Any cross-border monetary transaction either to or from India is governed by FEMA (Foreign Exchange Management Act) 1999, which came into effect after the FERA act was repealed and regulates all transactions that deal with foreign exchange. Here are the five most important FEMA regulations every NRI must know.
Once you become an NRI, you need to open certain bank accounts that are designated for NRIs. These include:
NRIs are allowed unlimited investment in repatriable or non-repatriable transactions. The only exceptions are small savings schemes or Public Provident Fund (PPF) that aims to mobilize small savings by offering an investment with reasonable returns combined with income tax benefits.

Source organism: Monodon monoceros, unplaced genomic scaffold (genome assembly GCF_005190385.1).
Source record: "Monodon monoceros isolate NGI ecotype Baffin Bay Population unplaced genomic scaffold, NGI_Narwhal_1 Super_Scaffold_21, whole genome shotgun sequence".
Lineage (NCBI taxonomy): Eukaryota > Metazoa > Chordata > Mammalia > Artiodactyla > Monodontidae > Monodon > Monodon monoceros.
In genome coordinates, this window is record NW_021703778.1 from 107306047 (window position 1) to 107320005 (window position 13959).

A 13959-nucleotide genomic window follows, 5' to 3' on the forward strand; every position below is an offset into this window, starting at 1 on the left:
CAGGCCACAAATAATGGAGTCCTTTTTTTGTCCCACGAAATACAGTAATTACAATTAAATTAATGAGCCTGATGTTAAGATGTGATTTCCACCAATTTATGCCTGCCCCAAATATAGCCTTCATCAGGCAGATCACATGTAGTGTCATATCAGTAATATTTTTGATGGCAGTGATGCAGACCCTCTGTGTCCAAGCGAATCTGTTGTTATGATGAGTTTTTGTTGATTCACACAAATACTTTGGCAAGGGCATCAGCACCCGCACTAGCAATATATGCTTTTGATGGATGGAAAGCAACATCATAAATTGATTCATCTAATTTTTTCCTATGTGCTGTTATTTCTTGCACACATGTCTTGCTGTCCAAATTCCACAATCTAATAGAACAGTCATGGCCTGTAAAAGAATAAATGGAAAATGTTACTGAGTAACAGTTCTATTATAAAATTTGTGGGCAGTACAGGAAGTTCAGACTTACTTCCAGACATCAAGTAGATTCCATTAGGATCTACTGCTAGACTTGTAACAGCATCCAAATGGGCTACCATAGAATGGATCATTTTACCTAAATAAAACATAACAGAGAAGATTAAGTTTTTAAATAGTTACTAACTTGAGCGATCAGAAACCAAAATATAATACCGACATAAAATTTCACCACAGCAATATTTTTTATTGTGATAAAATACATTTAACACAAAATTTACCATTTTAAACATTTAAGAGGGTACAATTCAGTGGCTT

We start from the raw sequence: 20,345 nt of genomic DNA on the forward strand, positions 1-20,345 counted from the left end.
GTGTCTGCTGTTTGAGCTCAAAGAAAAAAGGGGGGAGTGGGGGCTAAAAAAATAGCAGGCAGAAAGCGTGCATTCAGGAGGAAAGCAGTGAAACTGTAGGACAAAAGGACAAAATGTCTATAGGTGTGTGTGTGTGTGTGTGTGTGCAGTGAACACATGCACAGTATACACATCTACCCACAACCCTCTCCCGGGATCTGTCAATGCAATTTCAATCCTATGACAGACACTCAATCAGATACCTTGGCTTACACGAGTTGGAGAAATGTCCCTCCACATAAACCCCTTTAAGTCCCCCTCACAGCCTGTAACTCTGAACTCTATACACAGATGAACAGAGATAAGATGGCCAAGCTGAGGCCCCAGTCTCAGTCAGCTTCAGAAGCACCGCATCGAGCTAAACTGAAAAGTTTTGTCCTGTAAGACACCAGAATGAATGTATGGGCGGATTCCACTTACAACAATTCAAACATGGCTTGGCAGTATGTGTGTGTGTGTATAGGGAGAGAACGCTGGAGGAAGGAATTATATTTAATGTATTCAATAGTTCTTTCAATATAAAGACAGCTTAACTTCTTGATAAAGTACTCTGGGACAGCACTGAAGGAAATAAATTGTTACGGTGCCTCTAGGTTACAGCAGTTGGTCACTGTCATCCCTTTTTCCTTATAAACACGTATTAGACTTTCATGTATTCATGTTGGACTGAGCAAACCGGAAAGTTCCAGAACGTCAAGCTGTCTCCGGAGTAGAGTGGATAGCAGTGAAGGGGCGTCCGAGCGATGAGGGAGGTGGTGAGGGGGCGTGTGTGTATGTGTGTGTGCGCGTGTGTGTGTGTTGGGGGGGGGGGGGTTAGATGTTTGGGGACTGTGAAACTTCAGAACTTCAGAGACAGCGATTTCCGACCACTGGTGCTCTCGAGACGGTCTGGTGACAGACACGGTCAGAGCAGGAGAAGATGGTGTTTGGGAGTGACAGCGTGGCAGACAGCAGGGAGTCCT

All NRIs and Persons of Indian Origin (PIO) (excluding those from some countries) can purchase all types of residential and commercial real estate in India. The exceptions are the following:
An NRI can send money back to India on foreign repatriable assets such as rent received from a building owned abroad. He is more restricted on immovable assets (such as property and lands), since the NRI can only be repatriated on his originally invested foreign fund. He cannot profit from any sort of ROI that proceeds from these investments. Before remitting funds abroad, know how you will be taxed for it in the US.
According to the Liberalized Remittance Scheme, Indian students who are NRIs can receive a maximum of US$ 10 lakhs per year from their NROs or NREs, or from any profit gained from properties or estates. NRI students can also receive an amount equivalent to US$ 2.5 lakh per year for caring for close relations.